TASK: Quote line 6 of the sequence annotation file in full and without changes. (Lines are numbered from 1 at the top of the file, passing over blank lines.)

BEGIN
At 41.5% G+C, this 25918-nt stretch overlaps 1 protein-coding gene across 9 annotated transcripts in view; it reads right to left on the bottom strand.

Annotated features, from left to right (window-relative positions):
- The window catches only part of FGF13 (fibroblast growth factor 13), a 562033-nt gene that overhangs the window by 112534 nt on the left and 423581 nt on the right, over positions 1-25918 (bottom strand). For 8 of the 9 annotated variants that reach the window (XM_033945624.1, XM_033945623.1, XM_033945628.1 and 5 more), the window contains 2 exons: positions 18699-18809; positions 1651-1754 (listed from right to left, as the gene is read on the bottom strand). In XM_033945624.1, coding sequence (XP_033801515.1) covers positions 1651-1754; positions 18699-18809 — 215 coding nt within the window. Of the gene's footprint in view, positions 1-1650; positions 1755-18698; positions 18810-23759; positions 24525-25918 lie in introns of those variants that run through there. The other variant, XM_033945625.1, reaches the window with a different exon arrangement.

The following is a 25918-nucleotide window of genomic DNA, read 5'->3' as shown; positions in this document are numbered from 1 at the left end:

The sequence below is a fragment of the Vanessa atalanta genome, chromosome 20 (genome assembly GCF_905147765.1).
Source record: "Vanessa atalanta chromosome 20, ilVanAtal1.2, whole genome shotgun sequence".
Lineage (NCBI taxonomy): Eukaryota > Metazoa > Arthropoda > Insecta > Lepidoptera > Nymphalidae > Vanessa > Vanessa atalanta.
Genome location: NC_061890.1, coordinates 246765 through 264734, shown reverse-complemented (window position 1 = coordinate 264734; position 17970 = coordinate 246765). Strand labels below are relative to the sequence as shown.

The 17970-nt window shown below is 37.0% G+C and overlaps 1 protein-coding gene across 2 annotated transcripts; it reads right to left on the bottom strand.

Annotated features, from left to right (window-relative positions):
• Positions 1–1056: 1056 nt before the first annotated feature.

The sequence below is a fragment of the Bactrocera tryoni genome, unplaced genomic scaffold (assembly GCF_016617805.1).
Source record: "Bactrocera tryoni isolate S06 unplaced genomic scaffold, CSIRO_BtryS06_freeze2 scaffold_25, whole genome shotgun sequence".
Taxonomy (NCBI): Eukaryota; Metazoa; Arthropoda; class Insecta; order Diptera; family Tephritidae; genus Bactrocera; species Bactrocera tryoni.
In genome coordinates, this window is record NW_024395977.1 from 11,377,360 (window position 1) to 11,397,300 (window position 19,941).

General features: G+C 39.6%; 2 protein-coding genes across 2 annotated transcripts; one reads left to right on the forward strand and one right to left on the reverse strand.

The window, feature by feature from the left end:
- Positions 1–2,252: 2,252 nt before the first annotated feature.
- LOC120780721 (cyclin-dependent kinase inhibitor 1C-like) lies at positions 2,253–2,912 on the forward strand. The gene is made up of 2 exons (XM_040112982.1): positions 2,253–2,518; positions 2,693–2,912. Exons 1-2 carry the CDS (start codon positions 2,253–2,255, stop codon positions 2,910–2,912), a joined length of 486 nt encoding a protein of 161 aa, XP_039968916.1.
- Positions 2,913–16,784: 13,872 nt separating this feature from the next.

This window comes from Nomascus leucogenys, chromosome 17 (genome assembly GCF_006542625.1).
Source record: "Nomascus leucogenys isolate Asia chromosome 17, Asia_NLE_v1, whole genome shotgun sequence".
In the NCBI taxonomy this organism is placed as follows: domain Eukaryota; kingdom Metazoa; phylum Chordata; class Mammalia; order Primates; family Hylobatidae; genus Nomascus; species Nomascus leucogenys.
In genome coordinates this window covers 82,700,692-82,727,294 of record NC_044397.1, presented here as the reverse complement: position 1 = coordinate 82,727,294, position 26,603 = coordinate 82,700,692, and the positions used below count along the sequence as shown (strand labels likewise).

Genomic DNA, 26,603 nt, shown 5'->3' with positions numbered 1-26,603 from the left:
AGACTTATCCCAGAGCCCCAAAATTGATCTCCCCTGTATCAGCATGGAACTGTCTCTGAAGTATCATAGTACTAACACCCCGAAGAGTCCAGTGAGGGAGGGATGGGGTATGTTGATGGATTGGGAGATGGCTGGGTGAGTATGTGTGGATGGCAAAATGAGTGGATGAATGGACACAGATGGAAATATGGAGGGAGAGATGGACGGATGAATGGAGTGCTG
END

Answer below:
Source record: "Vanessa atalanta chromosome 20, ilVanAtal1.2, whole genome shotgun sequence".